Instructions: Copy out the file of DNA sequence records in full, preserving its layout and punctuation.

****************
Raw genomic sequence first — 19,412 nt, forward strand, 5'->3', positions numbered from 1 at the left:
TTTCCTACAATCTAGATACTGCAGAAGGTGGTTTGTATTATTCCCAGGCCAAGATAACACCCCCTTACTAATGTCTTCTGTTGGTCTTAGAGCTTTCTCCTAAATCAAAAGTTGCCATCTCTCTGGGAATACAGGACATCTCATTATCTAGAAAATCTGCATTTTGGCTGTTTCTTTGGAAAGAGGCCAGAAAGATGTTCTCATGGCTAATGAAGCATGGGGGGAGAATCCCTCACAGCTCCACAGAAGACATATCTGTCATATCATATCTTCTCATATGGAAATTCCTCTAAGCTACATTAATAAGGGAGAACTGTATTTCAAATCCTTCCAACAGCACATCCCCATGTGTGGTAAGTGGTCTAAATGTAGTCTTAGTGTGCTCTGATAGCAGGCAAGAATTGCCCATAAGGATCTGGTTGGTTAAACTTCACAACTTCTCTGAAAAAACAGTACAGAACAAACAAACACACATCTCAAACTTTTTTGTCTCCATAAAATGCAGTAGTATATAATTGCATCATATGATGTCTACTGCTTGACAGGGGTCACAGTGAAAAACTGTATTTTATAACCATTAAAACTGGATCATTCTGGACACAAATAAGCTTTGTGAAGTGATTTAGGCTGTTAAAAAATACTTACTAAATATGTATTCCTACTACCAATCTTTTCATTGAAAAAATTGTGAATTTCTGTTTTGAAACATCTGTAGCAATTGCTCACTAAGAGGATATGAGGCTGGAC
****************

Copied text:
Raw genomic sequence first — 19,412 nt, forward strand, 5'->3', positions numbered from 1 at the left:
TTTCCTACAATCTAGATACTGCAGAAGGTGGTTTGTATTATTCCCAGGCCAAGATAACACCCCCTTACTAATGTCTTCTGTTGGTCTTAGAGCTTTCTCCTAAATCAAAAGTTGCCATCTCTCTGGGAATACAGGACATCTCATTATCTAGAAAATCTGCATTTTGGCTGTTTCTTTGGAAAGAGGCCAGAAAGATGTTCTCATGGCTAATGAAGCATGGGGGGAGAATCCCTCACAGCTCCACAGAAGACATATCTGTCATATCATATCTTCTCATATGGAAATTCCTCTAAGCTACATTAATAAGGGAGAACTGTATTTCAAATCCTTCCAACAGCACATCCCCATGTGTGGTAAGTGGTCTAAATGTAGTCTTAGTGTGCTCTGATAGCAGGCAAGAATTGCCCATAAGGATCTGGTTGGTTAAACTTCACAACTTCTCTGAAAAAACAGTACAGAACAAACAAACACACATCTCAAACTTTTTTGTCTCCATAAAATGCAGTAGTATATAATTGCATCATATGATGTCTACTGCTTGACAGGGGTCACAGTGAAAAACTGTATTTTATAACCATTAAAACTGGATCATTCTGGACACAAATAAGCTTTGTGAAGTGATTTAGGCTGTTAAAAAATACTTACTAAATATGTATTCCTACTACCAATCTTTTCATTGAAAAAATTGTGAATTTCTGTTTTGAAACATCTGTAGCAATTGCTCACTAAGAGGATATGAGGCTGGAC